Thu Nov 16 17:36:00 EAT 2017
MANAGING TAX RISKS: Will sugar escrow account work?
Sugar has over the years remained one of the topical areas in Tanzania. In 2014, Tanzania’s sugar industry was in a crisis of oversupply, specifically the supply of cheap and illegal sugar imports.
The problem left local sugar producers holding tonnes of stock. In 2016, the situation reversed and sugar became scarce forcing the prices up.
Sugar has over the years remained one of the topical areas in Tanzania. In 2014, Tanzania’s sugar industry was in a crisis of oversupply, specifically the supply of cheap and illegal sugar imports. The problem left local sugar producers holding tonnes of stock. In 2016, the situation reversed and sugar became scarce forcing the prices up.
This year, the minister for Finance and Planning amended the tax administration regulations (The Tax Administration (General) Regulations, 2016). The amendments came through the Tax Administration (General)(Amendment) Regulations, 2017 published on June 29, 2017 and became effective from 1st July 2017.
The new regulations require the Tanzania Revenue Authority (TRA) to establish and maintain an escrow account at the Bank of Tanzania (BoT). Under these new regulations, importers of industrial sugar which qualifies for import tax exemption (i.e. a duty remission) are required to deposit 15 per cent additional import tax upon the importation of industrial sugar.
Additional import tax
The import tariff book (The East African Community Common External Tariff) list sugar as one of the sensitive items. In Tanzania, importation of industrial sugar qualifies for a duty remission. However, to curb possible abuse of industrial sugar imports, an additional import tax of 15 per cent was introduced in the past. The additional import tax is refundable if the importer subsequently proves to TRA that the imported sugar was actually used for the intended industrial purpose.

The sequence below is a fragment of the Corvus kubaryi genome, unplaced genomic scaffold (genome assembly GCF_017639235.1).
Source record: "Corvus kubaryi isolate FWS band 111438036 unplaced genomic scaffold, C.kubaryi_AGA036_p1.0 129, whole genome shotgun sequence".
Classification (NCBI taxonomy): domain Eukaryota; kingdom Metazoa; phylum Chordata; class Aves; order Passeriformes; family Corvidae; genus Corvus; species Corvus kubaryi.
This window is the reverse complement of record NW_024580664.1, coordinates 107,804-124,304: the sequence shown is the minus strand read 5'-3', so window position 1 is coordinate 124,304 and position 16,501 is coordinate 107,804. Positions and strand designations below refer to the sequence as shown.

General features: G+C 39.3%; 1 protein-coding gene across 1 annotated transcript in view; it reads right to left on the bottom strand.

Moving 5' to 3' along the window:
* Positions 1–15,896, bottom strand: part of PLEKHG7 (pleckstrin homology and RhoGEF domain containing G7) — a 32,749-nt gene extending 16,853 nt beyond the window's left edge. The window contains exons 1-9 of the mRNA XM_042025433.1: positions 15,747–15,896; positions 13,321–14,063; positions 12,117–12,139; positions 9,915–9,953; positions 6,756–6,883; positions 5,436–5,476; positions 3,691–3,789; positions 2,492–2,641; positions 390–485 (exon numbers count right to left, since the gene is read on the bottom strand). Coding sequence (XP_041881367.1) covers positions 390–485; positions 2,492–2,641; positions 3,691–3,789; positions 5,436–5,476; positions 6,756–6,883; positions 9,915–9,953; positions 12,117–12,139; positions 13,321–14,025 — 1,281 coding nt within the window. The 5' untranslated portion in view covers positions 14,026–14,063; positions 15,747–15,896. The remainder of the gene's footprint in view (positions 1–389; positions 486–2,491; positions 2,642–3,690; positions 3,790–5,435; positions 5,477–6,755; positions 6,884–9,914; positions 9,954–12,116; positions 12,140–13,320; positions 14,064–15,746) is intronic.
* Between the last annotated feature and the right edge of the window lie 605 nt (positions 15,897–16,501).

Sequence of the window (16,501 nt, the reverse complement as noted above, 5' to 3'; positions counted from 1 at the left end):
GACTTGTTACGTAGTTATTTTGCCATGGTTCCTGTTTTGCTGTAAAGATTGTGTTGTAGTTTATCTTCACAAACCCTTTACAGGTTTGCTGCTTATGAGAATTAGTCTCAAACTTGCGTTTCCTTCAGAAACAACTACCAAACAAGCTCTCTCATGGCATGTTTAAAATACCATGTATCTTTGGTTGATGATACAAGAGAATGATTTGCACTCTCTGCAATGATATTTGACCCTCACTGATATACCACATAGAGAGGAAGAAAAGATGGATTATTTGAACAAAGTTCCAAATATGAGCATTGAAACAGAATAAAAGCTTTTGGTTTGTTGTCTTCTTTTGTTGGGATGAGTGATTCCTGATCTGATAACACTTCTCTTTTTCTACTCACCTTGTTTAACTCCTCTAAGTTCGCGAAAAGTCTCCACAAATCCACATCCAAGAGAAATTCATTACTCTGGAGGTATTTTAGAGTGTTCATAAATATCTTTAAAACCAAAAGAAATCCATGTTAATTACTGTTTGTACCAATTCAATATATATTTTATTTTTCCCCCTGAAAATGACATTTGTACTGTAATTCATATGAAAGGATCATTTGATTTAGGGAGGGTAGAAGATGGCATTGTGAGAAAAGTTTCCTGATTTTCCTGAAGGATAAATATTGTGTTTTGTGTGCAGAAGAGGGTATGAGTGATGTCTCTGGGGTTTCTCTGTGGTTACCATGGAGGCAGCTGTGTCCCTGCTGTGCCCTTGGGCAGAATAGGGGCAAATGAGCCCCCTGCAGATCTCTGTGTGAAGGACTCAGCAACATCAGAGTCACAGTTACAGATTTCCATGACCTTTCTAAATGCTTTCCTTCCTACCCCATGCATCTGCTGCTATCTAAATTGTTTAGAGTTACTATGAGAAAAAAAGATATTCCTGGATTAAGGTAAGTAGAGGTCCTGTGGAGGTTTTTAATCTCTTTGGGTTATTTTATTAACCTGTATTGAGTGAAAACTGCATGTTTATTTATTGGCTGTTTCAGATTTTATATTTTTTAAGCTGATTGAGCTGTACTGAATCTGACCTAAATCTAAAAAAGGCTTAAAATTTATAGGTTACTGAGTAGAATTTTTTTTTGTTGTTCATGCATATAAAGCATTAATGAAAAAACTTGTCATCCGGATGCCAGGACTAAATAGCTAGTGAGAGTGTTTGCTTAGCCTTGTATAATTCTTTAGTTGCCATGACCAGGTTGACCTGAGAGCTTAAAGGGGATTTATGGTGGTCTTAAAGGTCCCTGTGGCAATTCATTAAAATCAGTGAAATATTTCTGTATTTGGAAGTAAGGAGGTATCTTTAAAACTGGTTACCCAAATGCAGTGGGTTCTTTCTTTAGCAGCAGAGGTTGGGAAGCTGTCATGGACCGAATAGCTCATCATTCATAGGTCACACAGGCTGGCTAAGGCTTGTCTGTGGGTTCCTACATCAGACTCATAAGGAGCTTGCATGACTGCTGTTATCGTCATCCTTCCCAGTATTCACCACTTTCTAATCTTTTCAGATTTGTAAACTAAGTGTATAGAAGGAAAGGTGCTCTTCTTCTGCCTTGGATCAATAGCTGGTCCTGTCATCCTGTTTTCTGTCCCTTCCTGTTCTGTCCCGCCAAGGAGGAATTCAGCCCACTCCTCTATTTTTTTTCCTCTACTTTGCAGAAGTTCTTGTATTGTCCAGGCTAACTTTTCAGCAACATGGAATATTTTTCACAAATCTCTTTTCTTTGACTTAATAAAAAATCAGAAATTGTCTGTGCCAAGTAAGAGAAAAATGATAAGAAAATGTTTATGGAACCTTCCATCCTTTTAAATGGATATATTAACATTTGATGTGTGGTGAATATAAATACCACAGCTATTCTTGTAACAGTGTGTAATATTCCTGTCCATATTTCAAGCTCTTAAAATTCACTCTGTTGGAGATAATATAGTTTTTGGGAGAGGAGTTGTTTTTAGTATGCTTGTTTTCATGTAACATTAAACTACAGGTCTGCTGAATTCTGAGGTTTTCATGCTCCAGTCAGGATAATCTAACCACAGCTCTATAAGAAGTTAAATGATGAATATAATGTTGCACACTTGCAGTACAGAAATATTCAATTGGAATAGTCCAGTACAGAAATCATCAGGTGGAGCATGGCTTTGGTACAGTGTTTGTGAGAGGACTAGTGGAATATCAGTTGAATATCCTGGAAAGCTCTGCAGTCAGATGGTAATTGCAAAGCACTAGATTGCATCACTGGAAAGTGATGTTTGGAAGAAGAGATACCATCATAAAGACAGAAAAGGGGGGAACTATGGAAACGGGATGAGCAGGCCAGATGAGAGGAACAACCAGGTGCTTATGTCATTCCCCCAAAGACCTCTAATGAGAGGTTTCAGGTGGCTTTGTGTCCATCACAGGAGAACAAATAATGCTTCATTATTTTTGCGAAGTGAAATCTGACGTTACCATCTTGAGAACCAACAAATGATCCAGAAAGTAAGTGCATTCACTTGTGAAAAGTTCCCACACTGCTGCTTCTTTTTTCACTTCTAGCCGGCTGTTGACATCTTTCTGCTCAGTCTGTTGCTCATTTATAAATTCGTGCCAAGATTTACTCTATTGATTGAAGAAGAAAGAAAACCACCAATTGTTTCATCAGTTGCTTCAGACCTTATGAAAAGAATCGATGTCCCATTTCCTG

One of the reasons for the duty remission for industrial sugar was to provide relief to manufacturers who use industrial sugar as part of their inputs. Logically, this augurs well with the industrialisation drive. The use of additional import tax as a control over exemption abuse negates the intended relief to the industrialists because tax refunds take time to get.
Can the new regulations speed up refunds?
Broadly, there are two reasons TRA may delay the refund to eligible importers. Firstly, the lengthy verification and approval process. And secondly, the unavailability of money for TRA to pay back the eligible importers. The establishment of the escrow account will only be able to address this second problem but not the first. The account will ensure money is always available for refund to importers.
To address the first problem, TRA needs to put in place an effective verification and approval strategy. The law requires TRA to make a refund decision within three months but practically, it takes significantly more time to get tax refunds in Tanzania. The recent tax collection statistics published in TRA website for the period July to September 2017 indicate that no tax refund has been paid. From a financing point of view, even this three-month statutory period is still painful to the taxpayers as they may have to bridge the gap with short-term finances which do not come for free.
What happened to the Tegeta Escrow Account and the famous EPA scandal should serve as good lessons to Tanzania. As per the regulations, the importers who paid additional import tax to the escrow account are entitled to refund only to the extent of the amount of industrial sugar actually used in manufacturing the intended finished product. This is fine. The regulations, however, fall short of prescribing modalities for TRA to deal with the unclaimed amounts or the amounts that for one reason or the other will never be refunded to the importers. When should TRA recognize the unclaimed amounts in the escrow account as tax revenue? What criteria will be used to determine the unclaimed amounts?
Mr Maurus is a Partner with Auditax International